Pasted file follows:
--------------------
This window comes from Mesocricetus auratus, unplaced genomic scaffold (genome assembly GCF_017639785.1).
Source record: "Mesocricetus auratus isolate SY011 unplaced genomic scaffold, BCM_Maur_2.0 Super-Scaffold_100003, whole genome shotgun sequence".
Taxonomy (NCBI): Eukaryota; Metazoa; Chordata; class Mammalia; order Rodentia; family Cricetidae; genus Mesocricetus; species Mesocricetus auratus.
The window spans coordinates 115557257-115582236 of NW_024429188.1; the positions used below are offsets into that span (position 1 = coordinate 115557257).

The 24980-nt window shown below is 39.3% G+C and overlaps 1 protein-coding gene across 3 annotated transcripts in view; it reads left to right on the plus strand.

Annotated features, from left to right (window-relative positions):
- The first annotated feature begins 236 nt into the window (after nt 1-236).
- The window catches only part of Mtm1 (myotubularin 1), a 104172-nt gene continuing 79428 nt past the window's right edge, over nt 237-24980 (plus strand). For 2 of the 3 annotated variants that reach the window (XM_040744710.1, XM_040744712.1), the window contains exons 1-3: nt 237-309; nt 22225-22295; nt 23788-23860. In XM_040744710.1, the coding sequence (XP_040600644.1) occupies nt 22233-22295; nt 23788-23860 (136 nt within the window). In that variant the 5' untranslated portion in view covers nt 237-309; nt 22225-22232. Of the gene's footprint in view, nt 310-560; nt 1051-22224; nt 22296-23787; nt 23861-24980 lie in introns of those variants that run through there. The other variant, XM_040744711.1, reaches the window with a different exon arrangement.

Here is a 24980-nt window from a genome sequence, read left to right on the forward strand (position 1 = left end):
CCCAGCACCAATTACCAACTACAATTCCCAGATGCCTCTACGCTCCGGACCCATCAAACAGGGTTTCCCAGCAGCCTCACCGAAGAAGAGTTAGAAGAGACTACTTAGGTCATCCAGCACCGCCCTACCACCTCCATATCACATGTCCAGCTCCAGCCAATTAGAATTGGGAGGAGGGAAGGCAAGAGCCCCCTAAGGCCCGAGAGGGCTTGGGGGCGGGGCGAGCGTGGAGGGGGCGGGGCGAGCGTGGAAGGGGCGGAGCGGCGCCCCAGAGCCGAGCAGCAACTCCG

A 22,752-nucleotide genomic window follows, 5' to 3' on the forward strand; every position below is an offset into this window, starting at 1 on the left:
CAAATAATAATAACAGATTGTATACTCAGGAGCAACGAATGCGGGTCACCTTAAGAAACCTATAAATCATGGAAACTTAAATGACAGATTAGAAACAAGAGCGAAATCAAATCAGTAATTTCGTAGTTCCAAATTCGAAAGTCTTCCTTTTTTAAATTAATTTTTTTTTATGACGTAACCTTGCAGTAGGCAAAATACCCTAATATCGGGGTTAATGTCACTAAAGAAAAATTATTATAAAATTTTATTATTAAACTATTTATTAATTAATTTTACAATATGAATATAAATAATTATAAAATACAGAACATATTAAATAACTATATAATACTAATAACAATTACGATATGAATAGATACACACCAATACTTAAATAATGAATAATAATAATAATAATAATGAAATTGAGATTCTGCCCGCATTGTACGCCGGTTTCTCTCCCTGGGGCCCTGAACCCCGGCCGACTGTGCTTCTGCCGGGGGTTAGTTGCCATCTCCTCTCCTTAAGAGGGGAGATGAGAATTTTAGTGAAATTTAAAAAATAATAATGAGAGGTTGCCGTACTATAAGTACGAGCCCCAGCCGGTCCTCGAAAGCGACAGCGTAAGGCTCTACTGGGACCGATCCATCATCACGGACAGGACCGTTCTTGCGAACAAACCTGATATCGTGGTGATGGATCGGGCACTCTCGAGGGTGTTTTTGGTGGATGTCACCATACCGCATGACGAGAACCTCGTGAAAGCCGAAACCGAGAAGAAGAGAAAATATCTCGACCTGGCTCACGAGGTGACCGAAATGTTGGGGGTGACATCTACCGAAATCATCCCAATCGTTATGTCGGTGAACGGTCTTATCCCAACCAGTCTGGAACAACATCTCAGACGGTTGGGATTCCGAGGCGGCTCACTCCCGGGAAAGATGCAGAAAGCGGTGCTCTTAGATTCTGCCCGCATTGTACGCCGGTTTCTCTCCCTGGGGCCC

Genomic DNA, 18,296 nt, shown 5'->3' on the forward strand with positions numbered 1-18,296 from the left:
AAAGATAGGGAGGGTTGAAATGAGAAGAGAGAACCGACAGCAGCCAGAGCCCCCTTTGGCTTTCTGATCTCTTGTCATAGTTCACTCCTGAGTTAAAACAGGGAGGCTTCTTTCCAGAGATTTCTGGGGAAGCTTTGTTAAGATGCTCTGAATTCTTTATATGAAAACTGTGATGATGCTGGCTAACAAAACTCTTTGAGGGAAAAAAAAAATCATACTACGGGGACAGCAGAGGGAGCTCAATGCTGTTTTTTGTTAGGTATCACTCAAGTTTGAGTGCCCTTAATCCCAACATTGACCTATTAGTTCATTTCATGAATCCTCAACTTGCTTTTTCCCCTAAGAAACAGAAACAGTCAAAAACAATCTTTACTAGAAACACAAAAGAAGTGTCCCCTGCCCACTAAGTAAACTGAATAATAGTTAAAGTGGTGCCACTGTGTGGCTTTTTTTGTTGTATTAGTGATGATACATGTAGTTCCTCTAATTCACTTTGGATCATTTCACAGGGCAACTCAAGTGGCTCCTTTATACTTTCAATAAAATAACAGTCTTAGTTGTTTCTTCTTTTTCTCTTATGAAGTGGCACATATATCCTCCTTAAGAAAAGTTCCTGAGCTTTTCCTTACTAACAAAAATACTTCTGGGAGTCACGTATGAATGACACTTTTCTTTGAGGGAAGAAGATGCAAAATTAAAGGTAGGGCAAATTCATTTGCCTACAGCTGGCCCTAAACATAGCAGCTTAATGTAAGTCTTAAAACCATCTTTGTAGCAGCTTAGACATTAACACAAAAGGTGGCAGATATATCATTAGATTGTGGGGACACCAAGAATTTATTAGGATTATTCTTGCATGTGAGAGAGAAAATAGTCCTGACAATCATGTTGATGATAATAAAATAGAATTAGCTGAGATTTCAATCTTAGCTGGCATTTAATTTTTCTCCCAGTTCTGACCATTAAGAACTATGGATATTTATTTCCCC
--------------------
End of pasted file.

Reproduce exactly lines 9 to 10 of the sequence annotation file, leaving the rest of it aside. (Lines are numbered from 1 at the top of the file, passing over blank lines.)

Here is a 24980-nt window from a genome sequence, read left to right on the forward strand (position 1 = left end):
CCCAGCACCAATTACCAACTACAATTCCCAGATGCCTCTACGCTCCGGACCCATCAAACAGGGTTTCCCAGCAGCCTCACCGAAGAAGAGTTAGAAGAGACTACTTAGGTCATCCAGCACCGCCCTACCACCTCCATATCACATGTCCAGCTCCAGCCAATTAGAATTGGGAGGAGGGAAGGCAAGAGCCCCCTAAGGCCCGAGAGGGCTTGGGGGCGGGGCGAGCGTGGAGGGGGCGGGGCGAGCGTGGAAGGGGCGGAGCGGCGCCCCAGAGCCGAGCAGCAACTCCG